Should We Try to Convert Non-Reformed Christians to Calvinism?

I’ve been asked many times whether Reformed Christians should try to convert their non-Reformed brethren to Calvinism. It’s a good question. Indeed, it’s one I should have asked before attempting to convert all my companions, by which noble combat I soon forfeited the majority.

Having been reared in a setting where Reformed theology was equally misunderstood as it was opposed, I was “converted” to Calvinistic Christianity at age twenty-one. For two or three years after, I poured an ocean of polemics upon my corner of the Internet. Looking back, I find little fruit was gained for all my brave tilting at every Arminian windmill. I wish I had taken the advice I am about to give.

Overall, I've found it unhelpful to go out of the way to convince non-Reformed Christians of the Calvinistic doctrines of grace. This is not to say I hide or avoid these topics. Not at all. Especially if the other person brings them up. But I understand much better now that knowledge uncoupled from a demonstration of love comes off as a clanging gong. Demonstrating love takes time. Familiarity and trust must develop so that one’s brotherly intentions are understood, not just asserted. It is hard, if not impossible to achieve this over a few brief interactions, let alone from behind a social media handle.


I have found greater success broaching these subjects in times when my non-Reformed brothers have confessed struggling with assurance, sanctification, and perseverance. My own bitter experience taught me that only the Reformed doctrines of grace can provide sure anchors against these storms. Thankfully, times of severe self-doubt are also ideal opportunities for pointing others away from themselves to the overcoming grace of God given in Christ.

I direct them to Bible verses such as,

I am sure of this, that he who began a good work in you will bring it to completion at the day of Jesus Christ. (Phil 1:6)

He who calls you is faithful; he will surely do it. (1 Thes 5:24)

The usual objections about “free” will are often disarmed by explaining that grace operates at a level deeper than will power. The Spirit goes to the root of our choices, to our very nature, and begins converting our corrupt hearts. Spiritual “new birth” and subsequent growth transforms people miraculously from within, like water into wine, so that our dispositions and preferences change.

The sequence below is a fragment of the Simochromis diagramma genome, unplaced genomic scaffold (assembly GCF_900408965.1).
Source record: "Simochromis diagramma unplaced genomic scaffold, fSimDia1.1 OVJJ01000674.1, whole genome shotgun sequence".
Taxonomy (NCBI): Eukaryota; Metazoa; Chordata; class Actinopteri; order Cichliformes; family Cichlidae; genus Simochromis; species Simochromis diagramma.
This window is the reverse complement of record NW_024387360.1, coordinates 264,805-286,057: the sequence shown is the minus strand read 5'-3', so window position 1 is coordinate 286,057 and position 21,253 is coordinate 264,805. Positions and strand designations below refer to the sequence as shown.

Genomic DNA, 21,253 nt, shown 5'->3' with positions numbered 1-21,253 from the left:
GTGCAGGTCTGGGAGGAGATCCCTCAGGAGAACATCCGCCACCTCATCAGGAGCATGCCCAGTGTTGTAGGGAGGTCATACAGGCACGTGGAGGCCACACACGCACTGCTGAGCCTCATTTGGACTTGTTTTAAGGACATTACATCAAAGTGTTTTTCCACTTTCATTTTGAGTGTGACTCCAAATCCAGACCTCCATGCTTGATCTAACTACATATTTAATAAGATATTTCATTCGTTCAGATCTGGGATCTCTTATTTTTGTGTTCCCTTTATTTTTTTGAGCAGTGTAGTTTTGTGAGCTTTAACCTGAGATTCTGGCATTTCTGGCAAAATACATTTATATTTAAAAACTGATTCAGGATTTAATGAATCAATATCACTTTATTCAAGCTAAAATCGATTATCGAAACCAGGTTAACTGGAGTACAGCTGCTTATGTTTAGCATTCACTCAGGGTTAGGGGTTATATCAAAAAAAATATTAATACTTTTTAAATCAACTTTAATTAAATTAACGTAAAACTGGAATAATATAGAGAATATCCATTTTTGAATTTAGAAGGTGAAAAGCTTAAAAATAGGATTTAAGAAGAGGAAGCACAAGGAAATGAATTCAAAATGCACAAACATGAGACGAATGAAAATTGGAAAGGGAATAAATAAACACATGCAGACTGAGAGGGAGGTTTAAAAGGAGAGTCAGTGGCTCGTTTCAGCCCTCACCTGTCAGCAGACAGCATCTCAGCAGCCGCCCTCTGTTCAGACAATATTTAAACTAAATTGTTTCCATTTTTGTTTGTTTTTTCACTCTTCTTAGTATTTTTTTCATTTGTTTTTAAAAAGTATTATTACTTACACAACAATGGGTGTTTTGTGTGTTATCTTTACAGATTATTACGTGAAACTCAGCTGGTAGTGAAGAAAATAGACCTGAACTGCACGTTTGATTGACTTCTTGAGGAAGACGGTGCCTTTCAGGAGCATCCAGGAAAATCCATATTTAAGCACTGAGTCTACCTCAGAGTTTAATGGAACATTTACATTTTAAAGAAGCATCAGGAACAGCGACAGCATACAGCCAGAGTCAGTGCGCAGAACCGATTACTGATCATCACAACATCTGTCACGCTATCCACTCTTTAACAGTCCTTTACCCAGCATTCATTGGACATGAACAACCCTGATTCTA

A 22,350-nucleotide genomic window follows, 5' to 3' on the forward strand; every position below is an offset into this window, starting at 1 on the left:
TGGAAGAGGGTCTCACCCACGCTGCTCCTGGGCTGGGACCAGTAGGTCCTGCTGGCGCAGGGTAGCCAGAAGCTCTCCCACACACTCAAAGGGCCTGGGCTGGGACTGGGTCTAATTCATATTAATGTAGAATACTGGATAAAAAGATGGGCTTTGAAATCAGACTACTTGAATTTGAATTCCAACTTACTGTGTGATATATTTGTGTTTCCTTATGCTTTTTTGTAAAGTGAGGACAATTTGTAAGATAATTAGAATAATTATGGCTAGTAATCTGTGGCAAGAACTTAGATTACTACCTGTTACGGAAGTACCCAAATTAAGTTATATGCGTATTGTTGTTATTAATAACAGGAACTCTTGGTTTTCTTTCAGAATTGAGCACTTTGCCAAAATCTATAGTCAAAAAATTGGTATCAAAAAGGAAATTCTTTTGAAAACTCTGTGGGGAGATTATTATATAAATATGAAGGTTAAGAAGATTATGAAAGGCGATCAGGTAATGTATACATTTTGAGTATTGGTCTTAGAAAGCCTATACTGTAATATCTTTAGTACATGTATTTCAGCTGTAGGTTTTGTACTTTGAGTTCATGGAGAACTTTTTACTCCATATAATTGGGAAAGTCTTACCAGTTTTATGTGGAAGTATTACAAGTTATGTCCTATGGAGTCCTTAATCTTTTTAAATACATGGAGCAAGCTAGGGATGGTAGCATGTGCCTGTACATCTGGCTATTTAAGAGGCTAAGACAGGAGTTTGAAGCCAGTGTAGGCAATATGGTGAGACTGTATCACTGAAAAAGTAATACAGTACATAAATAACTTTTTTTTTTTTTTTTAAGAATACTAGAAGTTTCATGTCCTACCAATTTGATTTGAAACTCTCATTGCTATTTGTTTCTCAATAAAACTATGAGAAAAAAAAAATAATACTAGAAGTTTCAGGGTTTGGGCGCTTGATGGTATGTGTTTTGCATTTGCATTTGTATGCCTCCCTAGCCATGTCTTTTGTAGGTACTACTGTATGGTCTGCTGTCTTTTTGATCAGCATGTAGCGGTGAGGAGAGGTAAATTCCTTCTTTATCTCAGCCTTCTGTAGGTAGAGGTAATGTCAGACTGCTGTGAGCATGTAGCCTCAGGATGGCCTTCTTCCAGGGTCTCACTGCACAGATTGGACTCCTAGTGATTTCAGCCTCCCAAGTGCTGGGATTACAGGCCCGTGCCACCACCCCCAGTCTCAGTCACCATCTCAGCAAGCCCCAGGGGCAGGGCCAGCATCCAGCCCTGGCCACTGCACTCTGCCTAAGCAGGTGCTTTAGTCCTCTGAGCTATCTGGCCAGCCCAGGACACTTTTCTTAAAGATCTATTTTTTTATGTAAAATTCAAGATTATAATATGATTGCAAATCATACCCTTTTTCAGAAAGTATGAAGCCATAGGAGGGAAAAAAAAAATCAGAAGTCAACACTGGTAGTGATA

Only sovereign grace can explain how die-hard sinners can go from unbelief and habitual sin to willing faith and holiness. Only sovereign grace can assure the downcast of finishing the race. Only sovereign grace can explain how it is that believers who sin every day will never choose to sin once they pass on to glory. Think about it. In the resurrection, God doesn’t have to take away “free” will to secure heaven from future sin. Rather, the Holy Spirit finishes his work of freeing us from corruption and temptation, so that we never will to sin again!

I find that in such times of anxious fear, these truths are readily received and savored by nearly all Christians. Rather than being theological abstractions, they come as practical correctives to self-assurance. Indeed, for those who feel themselves losing the battle, there is nothing more refreshing than to discover that salvation was always God’s victory, and is assured through Christ for all who believe.


I would advise my Reformed brethren not to go spoiling for a fight or make yourselves a holy nuisance. Especially if your abilities and doctrine have not yet been approved and encouraged by your pastor or elders. If you want to know, ask! Sadly, many valiant but weak-handed warriors, myself included, have mishandled this heavy sword and wounded the very ones they wanted to liberate. In addition to studying how best to communicate Reformed doctrine, Invest time in demonstrating your love and directing others to the gospel. Remember, Calvinism is not the gospel. The gospel is the good news that Christ Jesus saves all who trust him alone for salvation. Calvinism simply explains why the Gospel is always effective for the elect.

May the Lord bless your service for is kingdom.

Can Believers "Leave" Their Salvation?